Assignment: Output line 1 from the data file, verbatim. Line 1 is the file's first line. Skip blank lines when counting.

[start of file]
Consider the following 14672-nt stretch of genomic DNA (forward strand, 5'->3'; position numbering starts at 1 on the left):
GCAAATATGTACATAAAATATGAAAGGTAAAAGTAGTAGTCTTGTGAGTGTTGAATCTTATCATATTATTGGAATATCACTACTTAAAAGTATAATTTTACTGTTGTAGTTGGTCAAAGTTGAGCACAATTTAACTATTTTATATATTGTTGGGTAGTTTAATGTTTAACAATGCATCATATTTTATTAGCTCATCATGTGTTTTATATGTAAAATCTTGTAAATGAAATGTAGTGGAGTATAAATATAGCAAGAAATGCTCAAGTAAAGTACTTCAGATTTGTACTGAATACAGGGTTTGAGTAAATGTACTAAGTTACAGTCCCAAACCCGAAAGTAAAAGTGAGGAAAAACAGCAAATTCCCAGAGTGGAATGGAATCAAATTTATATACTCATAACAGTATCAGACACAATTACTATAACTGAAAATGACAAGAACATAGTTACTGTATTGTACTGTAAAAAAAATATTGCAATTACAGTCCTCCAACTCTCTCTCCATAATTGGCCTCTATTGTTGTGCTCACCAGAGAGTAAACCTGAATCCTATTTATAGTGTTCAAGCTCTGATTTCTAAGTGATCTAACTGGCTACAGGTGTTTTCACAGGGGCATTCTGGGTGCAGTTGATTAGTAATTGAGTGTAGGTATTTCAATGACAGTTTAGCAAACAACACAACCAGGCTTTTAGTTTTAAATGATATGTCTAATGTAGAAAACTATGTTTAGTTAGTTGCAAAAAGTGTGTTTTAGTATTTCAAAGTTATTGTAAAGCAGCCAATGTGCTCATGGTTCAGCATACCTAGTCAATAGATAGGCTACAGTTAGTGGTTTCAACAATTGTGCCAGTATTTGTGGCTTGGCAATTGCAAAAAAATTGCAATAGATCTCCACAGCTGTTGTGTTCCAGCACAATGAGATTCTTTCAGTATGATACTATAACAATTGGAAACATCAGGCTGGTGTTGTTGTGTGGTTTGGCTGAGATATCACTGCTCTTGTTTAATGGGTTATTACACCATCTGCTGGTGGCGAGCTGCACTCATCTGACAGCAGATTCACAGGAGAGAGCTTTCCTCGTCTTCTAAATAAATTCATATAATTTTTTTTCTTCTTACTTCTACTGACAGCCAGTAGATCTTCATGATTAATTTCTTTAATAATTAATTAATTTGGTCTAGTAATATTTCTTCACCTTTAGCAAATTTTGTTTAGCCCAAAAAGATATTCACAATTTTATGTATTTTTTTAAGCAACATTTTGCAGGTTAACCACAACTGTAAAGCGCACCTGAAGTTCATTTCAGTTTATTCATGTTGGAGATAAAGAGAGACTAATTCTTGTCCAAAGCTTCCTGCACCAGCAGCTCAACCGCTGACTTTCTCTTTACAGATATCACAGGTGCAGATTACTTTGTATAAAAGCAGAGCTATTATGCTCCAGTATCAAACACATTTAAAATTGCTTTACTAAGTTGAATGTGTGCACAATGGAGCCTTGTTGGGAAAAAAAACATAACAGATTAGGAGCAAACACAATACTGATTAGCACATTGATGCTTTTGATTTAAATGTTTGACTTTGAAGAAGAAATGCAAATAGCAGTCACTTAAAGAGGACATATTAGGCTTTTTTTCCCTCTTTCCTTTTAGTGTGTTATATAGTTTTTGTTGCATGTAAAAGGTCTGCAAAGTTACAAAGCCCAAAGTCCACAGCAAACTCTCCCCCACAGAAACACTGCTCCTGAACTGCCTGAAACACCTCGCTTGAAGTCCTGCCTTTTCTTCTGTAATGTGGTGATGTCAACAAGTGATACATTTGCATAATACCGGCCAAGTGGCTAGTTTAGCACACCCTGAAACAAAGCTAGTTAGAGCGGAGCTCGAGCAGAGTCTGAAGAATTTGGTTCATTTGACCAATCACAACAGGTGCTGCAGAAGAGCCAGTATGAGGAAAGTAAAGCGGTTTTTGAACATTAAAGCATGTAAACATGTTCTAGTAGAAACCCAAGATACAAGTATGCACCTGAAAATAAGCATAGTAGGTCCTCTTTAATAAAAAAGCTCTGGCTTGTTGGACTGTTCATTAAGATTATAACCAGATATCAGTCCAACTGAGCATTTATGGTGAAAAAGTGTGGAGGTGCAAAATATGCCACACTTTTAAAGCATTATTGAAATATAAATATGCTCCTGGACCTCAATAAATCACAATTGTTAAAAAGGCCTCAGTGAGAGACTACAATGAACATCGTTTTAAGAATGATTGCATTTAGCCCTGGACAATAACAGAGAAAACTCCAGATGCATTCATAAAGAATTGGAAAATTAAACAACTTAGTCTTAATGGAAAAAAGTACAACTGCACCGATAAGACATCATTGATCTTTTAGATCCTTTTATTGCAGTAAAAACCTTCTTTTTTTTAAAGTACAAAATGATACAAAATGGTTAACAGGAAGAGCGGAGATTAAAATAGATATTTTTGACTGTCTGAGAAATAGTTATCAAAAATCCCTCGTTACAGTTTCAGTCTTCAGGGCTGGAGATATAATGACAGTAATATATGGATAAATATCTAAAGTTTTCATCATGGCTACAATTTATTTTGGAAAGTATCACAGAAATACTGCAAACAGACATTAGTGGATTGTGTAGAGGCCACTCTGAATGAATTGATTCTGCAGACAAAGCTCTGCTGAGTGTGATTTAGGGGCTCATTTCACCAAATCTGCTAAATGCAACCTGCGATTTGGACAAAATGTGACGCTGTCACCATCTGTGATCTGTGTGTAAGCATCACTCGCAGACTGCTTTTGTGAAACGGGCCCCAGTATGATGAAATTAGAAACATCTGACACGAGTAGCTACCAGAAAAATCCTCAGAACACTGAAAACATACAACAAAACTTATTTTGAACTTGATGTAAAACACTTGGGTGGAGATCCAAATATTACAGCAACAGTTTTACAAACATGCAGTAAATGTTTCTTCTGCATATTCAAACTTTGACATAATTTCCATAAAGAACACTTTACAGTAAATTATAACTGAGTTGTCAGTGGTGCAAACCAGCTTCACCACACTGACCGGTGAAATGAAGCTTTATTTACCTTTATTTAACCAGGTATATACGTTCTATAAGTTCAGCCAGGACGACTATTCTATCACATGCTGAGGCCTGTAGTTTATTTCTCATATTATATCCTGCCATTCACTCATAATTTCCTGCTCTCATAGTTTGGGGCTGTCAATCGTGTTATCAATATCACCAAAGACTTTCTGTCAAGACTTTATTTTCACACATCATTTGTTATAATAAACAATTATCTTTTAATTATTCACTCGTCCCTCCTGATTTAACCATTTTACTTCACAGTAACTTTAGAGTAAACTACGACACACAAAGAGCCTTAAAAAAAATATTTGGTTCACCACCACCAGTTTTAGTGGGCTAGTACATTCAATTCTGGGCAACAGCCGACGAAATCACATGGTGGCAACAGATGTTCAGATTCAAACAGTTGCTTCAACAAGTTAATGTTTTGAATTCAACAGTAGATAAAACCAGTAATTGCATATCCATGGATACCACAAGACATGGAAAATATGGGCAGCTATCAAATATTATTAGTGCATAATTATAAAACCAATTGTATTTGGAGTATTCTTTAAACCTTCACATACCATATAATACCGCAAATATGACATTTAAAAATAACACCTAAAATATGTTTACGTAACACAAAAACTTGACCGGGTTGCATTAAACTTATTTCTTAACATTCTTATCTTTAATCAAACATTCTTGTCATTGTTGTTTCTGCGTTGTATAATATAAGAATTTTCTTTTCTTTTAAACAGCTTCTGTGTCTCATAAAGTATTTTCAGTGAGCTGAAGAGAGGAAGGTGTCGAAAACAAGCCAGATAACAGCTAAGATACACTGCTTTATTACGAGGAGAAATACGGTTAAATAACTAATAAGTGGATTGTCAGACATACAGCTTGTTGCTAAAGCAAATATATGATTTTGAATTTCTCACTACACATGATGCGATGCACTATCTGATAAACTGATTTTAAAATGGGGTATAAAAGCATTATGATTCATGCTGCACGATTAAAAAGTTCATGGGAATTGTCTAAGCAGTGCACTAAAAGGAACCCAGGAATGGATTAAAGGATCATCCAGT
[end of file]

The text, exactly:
Consider the following 14672-nt stretch of genomic DNA (forward strand, 5'->3'; position numbering starts at 1 on the left):